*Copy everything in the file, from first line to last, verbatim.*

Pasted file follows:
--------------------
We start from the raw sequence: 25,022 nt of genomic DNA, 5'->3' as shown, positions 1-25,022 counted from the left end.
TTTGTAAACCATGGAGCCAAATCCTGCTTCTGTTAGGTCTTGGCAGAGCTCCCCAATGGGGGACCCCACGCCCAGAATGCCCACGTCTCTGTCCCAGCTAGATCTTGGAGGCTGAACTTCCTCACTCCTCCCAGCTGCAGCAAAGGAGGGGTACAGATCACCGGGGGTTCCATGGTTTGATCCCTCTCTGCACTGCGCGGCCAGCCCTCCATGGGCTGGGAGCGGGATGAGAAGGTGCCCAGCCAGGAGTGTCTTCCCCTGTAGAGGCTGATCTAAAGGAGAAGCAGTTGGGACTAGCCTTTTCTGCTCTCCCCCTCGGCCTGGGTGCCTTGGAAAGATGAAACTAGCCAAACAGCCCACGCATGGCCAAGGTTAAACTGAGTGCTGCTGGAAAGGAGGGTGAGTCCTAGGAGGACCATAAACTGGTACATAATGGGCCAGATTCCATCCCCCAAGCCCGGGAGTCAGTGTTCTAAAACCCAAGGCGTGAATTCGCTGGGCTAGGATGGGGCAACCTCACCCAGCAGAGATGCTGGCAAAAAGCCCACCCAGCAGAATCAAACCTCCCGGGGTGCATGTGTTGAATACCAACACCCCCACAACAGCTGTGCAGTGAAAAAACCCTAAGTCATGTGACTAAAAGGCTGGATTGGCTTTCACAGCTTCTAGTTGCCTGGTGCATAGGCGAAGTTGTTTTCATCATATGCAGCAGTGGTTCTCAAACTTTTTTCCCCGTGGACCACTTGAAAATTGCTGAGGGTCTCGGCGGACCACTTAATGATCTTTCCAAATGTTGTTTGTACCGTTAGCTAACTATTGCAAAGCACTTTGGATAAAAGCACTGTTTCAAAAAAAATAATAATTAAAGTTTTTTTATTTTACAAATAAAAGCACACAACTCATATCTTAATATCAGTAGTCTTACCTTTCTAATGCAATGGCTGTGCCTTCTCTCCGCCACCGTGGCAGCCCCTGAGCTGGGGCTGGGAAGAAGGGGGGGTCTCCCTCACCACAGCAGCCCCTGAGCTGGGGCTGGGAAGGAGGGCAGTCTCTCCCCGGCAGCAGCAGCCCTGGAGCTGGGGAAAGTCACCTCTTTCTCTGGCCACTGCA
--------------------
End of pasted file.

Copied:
We start from the raw sequence: 25,022 nt of genomic DNA, 5'->3' as shown, positions 1-25,022 counted from the left end.
TTTGTAAACCATGGAGCCAAATCCTGCTTCTGTTAGGTCTTGGCAGAGCTCCCCAATGGGGGACCCCACGCCCAGAATGCCCACGTCTCTGTCCCAGCTAGATCTTGGAGGCTGAACTTCCTCACTCCTCCCAGCTGCAGCAAAGGAGGGGTACAGATCACCGGGGGTTCCATGGTTTGATCCCTCTCTGCACTGCGCGGCCAGCCCTCCATGGGCTGGGAGCGGGATGAGAAGGTGCCCAGCCAGGAGTGTCTTCCCCTGTAGAGGCTGATCTAAAGGAGAAGCAGTTGGGACTAGCCTTTTCTGCTCTCCCCCTCGGCCTGGGTGCCTTGGAAAGATGAAACTAGCCAAACAGCCCACGCATGGCCAAGGTTAAACTGAGTGCTGCTGGAAAGGAGGGTGAGTCCTAGGAGGACCATAAACTGGTACATAATGGGCCAGATTCCATCCCCCAAGCCCGGGAGTCAGTGTTCTAAAACCCAAGGCGTGAATTCGCTGGGCTAGGATGGGGCAACCTCACCCAGCAGAGATGCTGGCAAAAAGCCCACCCAGCAGAATCAAACCTCCCGGGGTGCATGTGTTGAATACCAACACCCCCACAACAGCTGTGCAGTGAAAAAACCCTAAGTCATGTGACTAAAAGGCTGGATTGGCTTTCACAGCTTCTAGTTGCCTGGTGCATAGGCGAAGTTGTTTTCATCATATGCAGCAGTGGTTCTCAAACTTTTTTCCCCGTGGACCACTTGAAAATTGCTGAGGGTCTCGGCGGACCACTTAATGATCTTTCCAAATGTTGTTTGTACCGTTAGCTAACTATTGCAAAGCACTTTGGATAAAAGCACTGTTTCAAAAAAAATAATAATTAAAGTTTTTTTATTTTACAAATAAAAGCACACAACTCATATCTTAATATCAGTAGTCTTACCTTTCTAATGCAATGGCTGTGCCTTCTCTCCGCCACCGTGGCAGCCCCTGAGCTGGGGCTGGGAAGAAGGGGGGGTCTCCCTCACCACAGCAGCCCCTGAGCTGGGGCTGGGAAGGAGGGCAGTCTCTCCCCGGCAGCAGCAGCCCTGGAGCTGGGGAAAGTCACCTCTTTCTCTGGCCACTGCA